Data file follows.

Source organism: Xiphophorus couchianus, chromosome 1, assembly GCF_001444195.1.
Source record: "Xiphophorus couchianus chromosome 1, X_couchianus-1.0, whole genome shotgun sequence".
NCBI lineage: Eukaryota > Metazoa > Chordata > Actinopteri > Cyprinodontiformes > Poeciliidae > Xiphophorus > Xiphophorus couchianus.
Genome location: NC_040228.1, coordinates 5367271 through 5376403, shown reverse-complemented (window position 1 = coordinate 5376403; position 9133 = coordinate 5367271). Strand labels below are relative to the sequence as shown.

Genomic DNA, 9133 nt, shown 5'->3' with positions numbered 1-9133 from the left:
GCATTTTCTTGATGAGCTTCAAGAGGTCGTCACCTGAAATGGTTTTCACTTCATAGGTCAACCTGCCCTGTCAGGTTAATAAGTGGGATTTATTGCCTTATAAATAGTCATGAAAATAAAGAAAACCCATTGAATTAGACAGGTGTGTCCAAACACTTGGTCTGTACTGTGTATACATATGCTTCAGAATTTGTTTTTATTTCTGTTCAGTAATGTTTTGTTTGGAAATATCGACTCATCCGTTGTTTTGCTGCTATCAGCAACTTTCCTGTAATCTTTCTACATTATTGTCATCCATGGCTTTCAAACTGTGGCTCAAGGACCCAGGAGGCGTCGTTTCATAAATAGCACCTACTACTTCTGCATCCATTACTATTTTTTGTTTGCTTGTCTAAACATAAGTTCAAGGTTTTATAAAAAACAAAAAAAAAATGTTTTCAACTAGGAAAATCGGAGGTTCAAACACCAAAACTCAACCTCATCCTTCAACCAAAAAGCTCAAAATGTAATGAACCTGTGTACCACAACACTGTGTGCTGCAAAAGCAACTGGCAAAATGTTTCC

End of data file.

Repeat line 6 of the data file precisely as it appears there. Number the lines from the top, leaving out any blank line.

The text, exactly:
GCATTTTCTTGATGAGCTTCAAGAGGTCGTCACCTGAAATGGTTTTCACTTCATAGGTCAACCTGCCCTGTCAGGTTAATAAGTGGGATTTATTGCCTTATAAATAGTCATGAAAATAAAGAAAACCCATTGAATTAGACAGGTGTGTCCAAACACTTGGTCTGTACTGTGTATACATATGCTTCAGAATTTGTTTTTATTTCTGTTCAGTAATGTTTTGTTTGGAAATATCGACTCATCCGTTGTTTTGCTGCTATCAGCAACTTTCCTGTAATCTTTCTACATTATTGTCATCCATGGCTTTCAAACTGTGGCTCAAGGACCCAGGAGGCGTCGTTTCATAAATAGCACCTACTACTTCTGCATCCATTACTATTTTTTGTTTGCTTGTCTAAACATAAGTTCAAGGTTTTATAAAAAACAAAAAAAAAATGTTTTCAACTAGGAAAATCGGAGGTTCAAACACCAAAACTCAACCTCATCCTTCAACCAAAAAGCTCAAAATGTAATGAACCTGTGTACCACAACACTGTGTGCTGCAAAAGCAACTGGCAAAATGTTTCC